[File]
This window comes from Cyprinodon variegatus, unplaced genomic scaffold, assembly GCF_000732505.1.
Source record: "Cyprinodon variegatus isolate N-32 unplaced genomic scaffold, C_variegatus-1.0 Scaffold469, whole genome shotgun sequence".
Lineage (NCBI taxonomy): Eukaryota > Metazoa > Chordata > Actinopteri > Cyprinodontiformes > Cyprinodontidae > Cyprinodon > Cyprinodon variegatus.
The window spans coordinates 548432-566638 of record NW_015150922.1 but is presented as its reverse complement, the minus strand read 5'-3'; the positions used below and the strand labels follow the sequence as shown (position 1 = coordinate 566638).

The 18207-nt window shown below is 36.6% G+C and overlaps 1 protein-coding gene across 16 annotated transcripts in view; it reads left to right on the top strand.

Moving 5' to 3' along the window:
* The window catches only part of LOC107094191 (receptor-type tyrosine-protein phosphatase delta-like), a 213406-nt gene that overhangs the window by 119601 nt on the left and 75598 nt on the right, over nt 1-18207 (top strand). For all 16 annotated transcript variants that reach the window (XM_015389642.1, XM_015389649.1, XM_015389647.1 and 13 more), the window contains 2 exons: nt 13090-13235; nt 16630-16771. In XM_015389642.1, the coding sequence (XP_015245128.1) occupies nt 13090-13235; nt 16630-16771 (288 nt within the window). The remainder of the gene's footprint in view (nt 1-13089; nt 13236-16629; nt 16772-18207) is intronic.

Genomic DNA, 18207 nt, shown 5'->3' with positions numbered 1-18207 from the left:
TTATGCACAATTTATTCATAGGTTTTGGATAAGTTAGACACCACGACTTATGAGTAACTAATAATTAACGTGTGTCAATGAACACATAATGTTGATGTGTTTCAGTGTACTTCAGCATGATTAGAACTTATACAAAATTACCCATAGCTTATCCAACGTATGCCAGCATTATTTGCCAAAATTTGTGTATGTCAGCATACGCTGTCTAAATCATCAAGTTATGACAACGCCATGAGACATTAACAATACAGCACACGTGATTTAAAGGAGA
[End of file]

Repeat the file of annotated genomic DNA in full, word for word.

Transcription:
This window comes from Cyprinodon variegatus, unplaced genomic scaffold, assembly GCF_000732505.1.
Source record: "Cyprinodon variegatus isolate N-32 unplaced genomic scaffold, C_variegatus-1.0 Scaffold469, whole genome shotgun sequence".
Lineage (NCBI taxonomy): Eukaryota > Metazoa > Chordata > Actinopteri > Cyprinodontiformes > Cyprinodontidae > Cyprinodon > Cyprinodon variegatus.
The window spans coordinates 548432-566638 of record NW_015150922.1 but is presented as its reverse complement, the minus strand read 5'-3'; the positions used below and the strand labels follow the sequence as shown (position 1 = coordinate 566638).

The 18207-nt window shown below is 36.6% G+C and overlaps 1 protein-coding gene across 16 annotated transcripts in view; it reads left to right on the top strand.

Moving 5' to 3' along the window:
* The window catches only part of LOC107094191 (receptor-type tyrosine-protein phosphatase delta-like), a 213406-nt gene that overhangs the window by 119601 nt on the left and 75598 nt on the right, over nt 1-18207 (top strand). For all 16 annotated transcript variants that reach the window (XM_015389642.1, XM_015389649.1, XM_015389647.1 and 13 more), the window contains 2 exons: nt 13090-13235; nt 16630-16771. In XM_015389642.1, the coding sequence (XP_015245128.1) occupies nt 13090-13235; nt 16630-16771 (288 nt within the window). The remainder of the gene's footprint in view (nt 1-13089; nt 13236-16629; nt 16772-18207) is intronic.

Genomic DNA, 18207 nt, shown 5'->3' with positions numbered 1-18207 from the left:
TTATGCACAATTTATTCATAGGTTTTGGATAAGTTAGACACCACGACTTATGAGTAACTAATAATTAACGTGTGTCAATGAACACATAATGTTGATGTGTTTCAGTGTACTTCAGCATGATTAGAACTTATACAAAATTACCCATAGCTTATCCAACGTATGCCAGCATTATTTGCCAAAATTTGTGTATGTCAGCATACGCTGTCTAAATCATCAAGTTATGACAACGCCATGAGACATTAACAATACAGCACACGTGATTTAAAGGAGA